A hopeless cause: In his State of the Union address tomorrow evening President Obama will propose higher taxes on the fat cats on the top rungs of the economic ladder. Fat chance he’ll get them. So why ask? Quite simply he’ll be doing what the Constitution says he should. It requires the President not only to report on the condition of the country but also to “recommend to their (Congress’s)consideration such measures as he shall judge necessary and expedient.” Closing the growing gap – a chasm – between the wealth of a tiny minority of Americans and most of us should become a national priority. Consequences of letting it continue unchecked will, sooner rather than later, be nothing short of grave. Specifically, Obama will seek higher capital-gains and dividends tax rates. Ninety-nine percent of that, it’s said, would adversely affect just 1% of the population. That should tell you what will happen when the proposal reaches Republican-controlled Capitol Hill. It’ll be pronounced dead on arrival. More than a generation ago President Reagan championed what came to be called trickle-down economics – make it attractive for the wealthy to invest and they’ll finance an expanded economy which will benefit everyone. He was dead wrong. The wealthy displayed their human nature and pocketed most of the additional money. For reasons many of us find inexplicable, Republican legislators – many of whom are, at most, upper-middle-class people – still cater to the well-heeled. Logic ought to tell thinking people that assisting with such things as child-care, medical care, tuition and basic needs of the poor should take precedence. I believe Obama thinks that could actually begin to happen before it becomes time to elect his successor in 2016.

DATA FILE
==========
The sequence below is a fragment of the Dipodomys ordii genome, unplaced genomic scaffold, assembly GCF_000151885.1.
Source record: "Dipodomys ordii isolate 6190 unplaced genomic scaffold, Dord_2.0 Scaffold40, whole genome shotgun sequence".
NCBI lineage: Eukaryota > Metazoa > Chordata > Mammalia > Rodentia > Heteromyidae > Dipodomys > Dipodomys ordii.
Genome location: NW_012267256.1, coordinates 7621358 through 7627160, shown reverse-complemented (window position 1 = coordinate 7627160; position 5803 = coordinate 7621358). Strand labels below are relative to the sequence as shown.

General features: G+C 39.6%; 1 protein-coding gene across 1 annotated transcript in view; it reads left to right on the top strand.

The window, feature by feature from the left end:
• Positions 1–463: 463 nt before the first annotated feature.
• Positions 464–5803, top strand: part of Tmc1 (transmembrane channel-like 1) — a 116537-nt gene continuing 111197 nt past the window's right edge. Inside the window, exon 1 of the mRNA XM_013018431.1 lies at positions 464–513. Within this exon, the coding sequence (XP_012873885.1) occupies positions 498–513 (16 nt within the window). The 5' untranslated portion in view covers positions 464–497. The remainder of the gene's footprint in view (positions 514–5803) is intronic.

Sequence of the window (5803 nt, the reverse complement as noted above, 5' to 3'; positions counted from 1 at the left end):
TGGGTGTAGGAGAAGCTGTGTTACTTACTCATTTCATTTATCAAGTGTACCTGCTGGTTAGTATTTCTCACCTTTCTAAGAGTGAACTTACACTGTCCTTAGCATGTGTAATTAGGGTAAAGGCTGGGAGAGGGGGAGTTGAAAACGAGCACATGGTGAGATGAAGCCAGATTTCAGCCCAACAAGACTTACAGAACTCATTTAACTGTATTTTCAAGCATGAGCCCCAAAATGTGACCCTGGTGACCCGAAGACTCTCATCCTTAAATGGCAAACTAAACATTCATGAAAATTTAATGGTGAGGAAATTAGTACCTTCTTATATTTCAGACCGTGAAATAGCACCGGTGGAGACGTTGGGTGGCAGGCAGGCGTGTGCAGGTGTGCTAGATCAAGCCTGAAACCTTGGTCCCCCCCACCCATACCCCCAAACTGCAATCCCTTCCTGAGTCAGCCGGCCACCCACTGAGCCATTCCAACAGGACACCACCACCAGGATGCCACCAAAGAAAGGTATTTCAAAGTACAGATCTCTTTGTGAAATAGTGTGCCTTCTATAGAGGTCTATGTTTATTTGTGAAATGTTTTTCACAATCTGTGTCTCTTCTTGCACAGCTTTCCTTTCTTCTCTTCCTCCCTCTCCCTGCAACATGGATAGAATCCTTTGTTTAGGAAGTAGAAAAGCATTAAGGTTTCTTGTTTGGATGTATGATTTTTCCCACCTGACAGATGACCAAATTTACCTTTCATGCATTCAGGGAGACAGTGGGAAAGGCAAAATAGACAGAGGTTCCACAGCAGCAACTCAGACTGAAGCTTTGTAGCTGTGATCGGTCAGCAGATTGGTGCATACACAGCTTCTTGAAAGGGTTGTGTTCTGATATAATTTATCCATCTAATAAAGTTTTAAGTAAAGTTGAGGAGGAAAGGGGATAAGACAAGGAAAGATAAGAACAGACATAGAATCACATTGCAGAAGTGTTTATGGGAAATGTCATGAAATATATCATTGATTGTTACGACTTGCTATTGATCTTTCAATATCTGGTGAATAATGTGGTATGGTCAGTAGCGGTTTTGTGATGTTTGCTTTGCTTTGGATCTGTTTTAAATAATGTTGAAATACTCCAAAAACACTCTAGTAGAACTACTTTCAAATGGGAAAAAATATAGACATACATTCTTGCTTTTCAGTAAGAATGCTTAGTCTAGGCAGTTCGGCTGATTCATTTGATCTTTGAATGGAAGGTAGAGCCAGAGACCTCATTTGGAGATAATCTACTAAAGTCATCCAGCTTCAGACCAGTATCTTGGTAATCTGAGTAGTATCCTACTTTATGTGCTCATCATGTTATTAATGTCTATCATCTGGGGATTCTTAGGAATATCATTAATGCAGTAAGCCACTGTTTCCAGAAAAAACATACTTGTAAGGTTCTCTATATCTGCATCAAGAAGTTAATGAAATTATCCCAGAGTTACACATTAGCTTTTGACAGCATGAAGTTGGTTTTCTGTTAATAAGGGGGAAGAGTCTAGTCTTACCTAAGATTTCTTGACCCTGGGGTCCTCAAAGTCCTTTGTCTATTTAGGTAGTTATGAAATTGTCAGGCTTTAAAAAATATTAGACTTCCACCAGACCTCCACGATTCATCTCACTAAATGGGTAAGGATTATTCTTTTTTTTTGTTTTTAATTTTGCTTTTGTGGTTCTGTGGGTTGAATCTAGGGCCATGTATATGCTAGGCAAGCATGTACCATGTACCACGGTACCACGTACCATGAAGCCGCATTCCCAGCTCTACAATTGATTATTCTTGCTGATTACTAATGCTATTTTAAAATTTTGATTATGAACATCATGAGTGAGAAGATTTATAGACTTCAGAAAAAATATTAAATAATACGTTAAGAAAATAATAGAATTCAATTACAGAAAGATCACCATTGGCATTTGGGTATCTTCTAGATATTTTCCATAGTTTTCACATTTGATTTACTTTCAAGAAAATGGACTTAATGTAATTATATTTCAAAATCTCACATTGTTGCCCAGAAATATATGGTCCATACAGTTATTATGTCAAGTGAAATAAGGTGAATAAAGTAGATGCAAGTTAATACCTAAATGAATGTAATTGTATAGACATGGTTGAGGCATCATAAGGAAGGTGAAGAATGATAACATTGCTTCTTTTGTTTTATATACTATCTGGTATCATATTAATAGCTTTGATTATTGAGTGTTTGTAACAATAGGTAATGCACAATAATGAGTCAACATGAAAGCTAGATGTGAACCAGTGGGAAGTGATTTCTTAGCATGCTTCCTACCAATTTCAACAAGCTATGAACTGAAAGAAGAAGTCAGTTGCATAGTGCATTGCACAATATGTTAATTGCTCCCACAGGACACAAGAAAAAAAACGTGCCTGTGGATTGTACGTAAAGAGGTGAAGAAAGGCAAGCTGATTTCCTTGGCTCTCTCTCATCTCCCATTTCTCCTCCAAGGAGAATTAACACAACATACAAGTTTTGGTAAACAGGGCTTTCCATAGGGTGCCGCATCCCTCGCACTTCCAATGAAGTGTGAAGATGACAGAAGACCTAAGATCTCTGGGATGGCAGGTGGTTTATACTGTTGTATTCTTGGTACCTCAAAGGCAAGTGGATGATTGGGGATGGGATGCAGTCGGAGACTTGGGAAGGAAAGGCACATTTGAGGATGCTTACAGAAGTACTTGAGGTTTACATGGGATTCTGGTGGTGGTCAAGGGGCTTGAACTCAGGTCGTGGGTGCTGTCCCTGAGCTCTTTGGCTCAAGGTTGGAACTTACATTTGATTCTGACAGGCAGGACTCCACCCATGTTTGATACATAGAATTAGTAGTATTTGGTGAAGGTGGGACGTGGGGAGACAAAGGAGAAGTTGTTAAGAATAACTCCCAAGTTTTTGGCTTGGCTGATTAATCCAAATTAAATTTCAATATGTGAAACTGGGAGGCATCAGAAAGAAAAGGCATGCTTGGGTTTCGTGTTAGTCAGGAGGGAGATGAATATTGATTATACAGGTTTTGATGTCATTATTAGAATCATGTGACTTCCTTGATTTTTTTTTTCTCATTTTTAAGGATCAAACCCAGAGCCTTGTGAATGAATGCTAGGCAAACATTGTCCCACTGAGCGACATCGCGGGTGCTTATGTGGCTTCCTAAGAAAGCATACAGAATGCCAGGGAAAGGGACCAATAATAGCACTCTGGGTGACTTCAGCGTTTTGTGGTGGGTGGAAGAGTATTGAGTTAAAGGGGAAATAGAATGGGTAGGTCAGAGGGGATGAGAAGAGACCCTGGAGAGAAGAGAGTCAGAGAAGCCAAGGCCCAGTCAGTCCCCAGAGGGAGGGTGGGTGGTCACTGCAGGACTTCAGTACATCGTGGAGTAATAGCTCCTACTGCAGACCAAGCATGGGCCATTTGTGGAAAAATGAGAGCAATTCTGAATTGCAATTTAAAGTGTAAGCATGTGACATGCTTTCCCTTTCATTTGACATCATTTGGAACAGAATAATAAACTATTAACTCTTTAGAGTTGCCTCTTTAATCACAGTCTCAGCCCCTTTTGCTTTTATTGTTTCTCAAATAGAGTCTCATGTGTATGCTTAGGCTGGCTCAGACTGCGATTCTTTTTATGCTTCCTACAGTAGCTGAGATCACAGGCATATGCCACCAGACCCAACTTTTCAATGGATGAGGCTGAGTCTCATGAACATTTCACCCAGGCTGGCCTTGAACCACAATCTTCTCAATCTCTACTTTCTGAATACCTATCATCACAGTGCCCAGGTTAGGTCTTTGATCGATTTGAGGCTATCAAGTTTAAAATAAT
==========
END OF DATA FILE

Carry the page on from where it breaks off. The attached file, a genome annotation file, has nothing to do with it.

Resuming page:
All content, unless otherwise noted, by Jim Parks